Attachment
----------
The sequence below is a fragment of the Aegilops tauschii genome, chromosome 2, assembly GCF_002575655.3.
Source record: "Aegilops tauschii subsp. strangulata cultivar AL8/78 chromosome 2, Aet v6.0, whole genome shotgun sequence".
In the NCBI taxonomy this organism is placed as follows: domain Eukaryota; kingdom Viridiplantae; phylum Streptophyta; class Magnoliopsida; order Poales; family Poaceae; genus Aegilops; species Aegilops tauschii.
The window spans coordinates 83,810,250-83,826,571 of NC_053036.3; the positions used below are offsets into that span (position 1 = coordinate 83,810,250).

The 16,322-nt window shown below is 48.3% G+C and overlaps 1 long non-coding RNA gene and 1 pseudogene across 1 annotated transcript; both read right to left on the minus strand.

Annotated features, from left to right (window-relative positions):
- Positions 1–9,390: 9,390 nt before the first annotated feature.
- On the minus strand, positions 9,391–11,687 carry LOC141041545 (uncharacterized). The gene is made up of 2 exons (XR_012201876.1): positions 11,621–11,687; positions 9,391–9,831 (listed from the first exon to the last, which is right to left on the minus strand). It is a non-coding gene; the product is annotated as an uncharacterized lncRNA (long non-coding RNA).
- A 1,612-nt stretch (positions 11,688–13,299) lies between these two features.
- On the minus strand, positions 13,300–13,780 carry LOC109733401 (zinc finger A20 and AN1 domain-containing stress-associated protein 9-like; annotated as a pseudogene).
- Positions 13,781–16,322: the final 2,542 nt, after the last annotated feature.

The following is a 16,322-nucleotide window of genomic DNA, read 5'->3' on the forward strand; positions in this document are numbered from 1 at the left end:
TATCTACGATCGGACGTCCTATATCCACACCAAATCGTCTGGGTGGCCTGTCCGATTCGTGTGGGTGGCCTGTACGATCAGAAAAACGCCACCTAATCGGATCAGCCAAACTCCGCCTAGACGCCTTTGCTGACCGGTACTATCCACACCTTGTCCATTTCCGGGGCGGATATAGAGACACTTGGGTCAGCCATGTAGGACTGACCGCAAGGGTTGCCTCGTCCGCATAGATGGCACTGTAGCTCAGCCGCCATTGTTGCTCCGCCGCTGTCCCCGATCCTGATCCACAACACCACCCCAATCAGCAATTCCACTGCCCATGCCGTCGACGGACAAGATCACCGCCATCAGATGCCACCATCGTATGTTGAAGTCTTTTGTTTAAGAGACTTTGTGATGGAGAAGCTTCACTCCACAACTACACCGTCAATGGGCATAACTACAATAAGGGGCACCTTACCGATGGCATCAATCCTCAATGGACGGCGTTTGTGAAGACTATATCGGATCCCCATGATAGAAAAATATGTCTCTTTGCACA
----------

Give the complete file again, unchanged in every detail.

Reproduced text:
The sequence below is a fragment of the Aegilops tauschii genome, chromosome 2, assembly GCF_002575655.3.
Source record: "Aegilops tauschii subsp. strangulata cultivar AL8/78 chromosome 2, Aet v6.0, whole genome shotgun sequence".
In the NCBI taxonomy this organism is placed as follows: domain Eukaryota; kingdom Viridiplantae; phylum Streptophyta; class Magnoliopsida; order Poales; family Poaceae; genus Aegilops; species Aegilops tauschii.
The window spans coordinates 83,810,250-83,826,571 of NC_053036.3; the positions used below are offsets into that span (position 1 = coordinate 83,810,250).

The 16,322-nt window shown below is 48.3% G+C and overlaps 1 long non-coding RNA gene and 1 pseudogene across 1 annotated transcript; both read right to left on the minus strand.

Annotated features, from left to right (window-relative positions):
- Positions 1–9,390: 9,390 nt before the first annotated feature.
- On the minus strand, positions 9,391–11,687 carry LOC141041545 (uncharacterized). The gene is made up of 2 exons (XR_012201876.1): positions 11,621–11,687; positions 9,391–9,831 (listed from the first exon to the last, which is right to left on the minus strand). It is a non-coding gene; the product is annotated as an uncharacterized lncRNA (long non-coding RNA).
- A 1,612-nt stretch (positions 11,688–13,299) lies between these two features.
- On the minus strand, positions 13,300–13,780 carry LOC109733401 (zinc finger A20 and AN1 domain-containing stress-associated protein 9-like; annotated as a pseudogene).
- Positions 13,781–16,322: the final 2,542 nt, after the last annotated feature.

The following is a 16,322-nucleotide window of genomic DNA, read 5'->3' on the forward strand; positions in this document are numbered from 1 at the left end:
TATCTACGATCGGACGTCCTATATCCACACCAAATCGTCTGGGTGGCCTGTCCGATTCGTGTGGGTGGCCTGTACGATCAGAAAAACGCCACCTAATCGGATCAGCCAAACTCCGCCTAGACGCCTTTGCTGACCGGTACTATCCACACCTTGTCCATTTCCGGGGCGGATATAGAGACACTTGGGTCAGCCATGTAGGACTGACCGCAAGGGTTGCCTCGTCCGCATAGATGGCACTGTAGCTCAGCCGCCATTGTTGCTCCGCCGCTGTCCCCGATCCTGATCCACAACACCACCCCAATCAGCAATTCCACTGCCCATGCCGTCGACGGACAAGATCACCGCCATCAGATGCCACCATCGTATGTTGAAGTCTTTTGTTTAAGAGACTTTGTGATGGAGAAGCTTCACTCCACAACTACACCGTCAATGGGCATAACTACAATAAGGGGCACCTTACCGATGGCATCAATCCTCAATGGACGGCGTTTGTGAAGACTATATCGGATCCCCATGATAGAAAAATATGTCTCTTTGCACA